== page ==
Capital Markets

Credit Quality Shows Cracks

Is a crisis lurking around the corner?
Stephen TaubNovember 13, 2006

Despite predictions by credit agencies and hedge fund managers of an erosion in corporate credits for the past year, credit quality has remained strong. Now, however, there are some subtle signs of a shift.

To be sure, the U.S. speculative-grade default rate fell to 1.9 percent in October from a revised 2.1 percent rate at the end of September. At the same time, Standard & Poor’s points out in a new report that just 26 issuers have crossed over to investment grade from speculative grade in the year to date. That is the lowest such figure since 2003 and well below the 44 issuers that crossed over in the same period last year, according to the rating agency.

Meanwhile, the total number of global fallen angels—companies that have descended from investment-grade to speculative grade credits—
continues to outpace rising stars by a margin of 14 entities, a reversal of the pattern seen in 2004 and 2005, according to S&P.

There are, nevertheless, no serious signs of weakness, according to S&P. But Diane Vazza, head of S&P’s Global Fixed Income Research Group, said this in a press release: “Looking ahead, rising star activity should continue to decelerate with the anticipated turn in the credit cycle.”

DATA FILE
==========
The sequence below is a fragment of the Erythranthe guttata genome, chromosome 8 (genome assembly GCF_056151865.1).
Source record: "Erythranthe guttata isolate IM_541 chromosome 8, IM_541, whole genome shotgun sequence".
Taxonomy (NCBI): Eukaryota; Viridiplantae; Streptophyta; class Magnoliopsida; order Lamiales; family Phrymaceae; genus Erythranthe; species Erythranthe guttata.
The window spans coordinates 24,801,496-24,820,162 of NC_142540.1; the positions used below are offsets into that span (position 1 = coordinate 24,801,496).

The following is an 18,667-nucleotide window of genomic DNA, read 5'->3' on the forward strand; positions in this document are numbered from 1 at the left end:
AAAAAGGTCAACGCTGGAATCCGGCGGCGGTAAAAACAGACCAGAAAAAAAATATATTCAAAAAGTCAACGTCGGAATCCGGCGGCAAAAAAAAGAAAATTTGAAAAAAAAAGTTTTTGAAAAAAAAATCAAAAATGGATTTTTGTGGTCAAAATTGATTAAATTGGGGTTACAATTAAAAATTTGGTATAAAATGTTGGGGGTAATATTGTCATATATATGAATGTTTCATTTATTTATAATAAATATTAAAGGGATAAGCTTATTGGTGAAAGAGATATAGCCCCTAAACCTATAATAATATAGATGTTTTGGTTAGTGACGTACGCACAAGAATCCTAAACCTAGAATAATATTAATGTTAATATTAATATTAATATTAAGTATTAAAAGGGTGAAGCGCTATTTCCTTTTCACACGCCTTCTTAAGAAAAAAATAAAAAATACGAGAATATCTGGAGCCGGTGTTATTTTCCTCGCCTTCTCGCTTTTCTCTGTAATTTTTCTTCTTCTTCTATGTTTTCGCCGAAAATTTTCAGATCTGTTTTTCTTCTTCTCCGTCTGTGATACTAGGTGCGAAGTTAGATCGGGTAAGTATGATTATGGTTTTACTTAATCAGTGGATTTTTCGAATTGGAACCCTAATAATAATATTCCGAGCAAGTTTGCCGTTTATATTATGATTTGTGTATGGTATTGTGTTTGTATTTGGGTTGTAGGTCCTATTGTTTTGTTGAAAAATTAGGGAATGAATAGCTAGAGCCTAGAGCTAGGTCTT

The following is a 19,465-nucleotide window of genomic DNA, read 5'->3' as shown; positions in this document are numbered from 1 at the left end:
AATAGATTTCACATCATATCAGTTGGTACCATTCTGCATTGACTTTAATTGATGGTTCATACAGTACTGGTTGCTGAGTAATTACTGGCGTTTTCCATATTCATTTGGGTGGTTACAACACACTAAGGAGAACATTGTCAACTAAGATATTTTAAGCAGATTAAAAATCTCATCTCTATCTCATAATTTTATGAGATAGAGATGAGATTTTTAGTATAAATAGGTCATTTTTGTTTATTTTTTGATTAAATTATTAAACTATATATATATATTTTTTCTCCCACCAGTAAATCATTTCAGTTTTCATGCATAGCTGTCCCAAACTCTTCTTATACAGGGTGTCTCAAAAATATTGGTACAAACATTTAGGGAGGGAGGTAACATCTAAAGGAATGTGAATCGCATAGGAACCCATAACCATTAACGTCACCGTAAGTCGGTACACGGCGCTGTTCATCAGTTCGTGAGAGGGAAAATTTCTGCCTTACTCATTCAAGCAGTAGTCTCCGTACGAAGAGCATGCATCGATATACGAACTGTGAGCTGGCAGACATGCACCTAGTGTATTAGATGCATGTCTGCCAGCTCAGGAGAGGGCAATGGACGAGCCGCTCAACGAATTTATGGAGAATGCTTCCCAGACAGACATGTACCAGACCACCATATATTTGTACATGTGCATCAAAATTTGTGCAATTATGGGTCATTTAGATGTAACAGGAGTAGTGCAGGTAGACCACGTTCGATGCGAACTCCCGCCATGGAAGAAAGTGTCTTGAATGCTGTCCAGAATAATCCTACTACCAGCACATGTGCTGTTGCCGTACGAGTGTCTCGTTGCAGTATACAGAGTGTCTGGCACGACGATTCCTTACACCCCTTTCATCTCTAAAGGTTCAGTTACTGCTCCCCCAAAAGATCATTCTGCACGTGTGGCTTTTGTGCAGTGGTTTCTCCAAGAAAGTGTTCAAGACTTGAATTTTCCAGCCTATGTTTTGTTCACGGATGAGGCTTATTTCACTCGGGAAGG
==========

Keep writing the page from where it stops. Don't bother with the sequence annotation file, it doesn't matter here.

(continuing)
Meanwhile, in a separate report, S&P pointed out that there were four defaults in October among speculative-grade credits, the single biggest monthly count in 10 months. That brings the year-to-date total to 22 defaults.

That doesn’t exactly indicate a crisis. The 12-month trailing global corporate speculative-grade bond default rate increased to just 0.98 percent in October from a 24-year record low of 0.94 percent in September. It also falls far below the long-term (1981-2005) average of 4.61 percent for 33 consecutive months.

By the end 2006, however, Vazza expects the default rate to rise to 1.4 percent—although she is quick to point out that that would be “a near-record low.”

In 2007, S&P predicts, the default rate will edge up slowly from its 2006 trough, reaching 2.4 percent by mid-year and 3.2 percent by year-end 2007. The agency expects the U.S. speculative-grade default rate to remain below the long-term average of 4.7 percent but warns that default rates among U.S. leveraged loans are also expected to increase.

Moody’s is a bit more optimistic. The rating firm recently calculated that the global speculative-grade default rate ended October at 1.7 percent, unchanged from its revised level in September. This is where it expects the default rate to end 2006. Even so, Moody’s predicts that the default rate will then rise to 2.5 percent by the end of October 2007.

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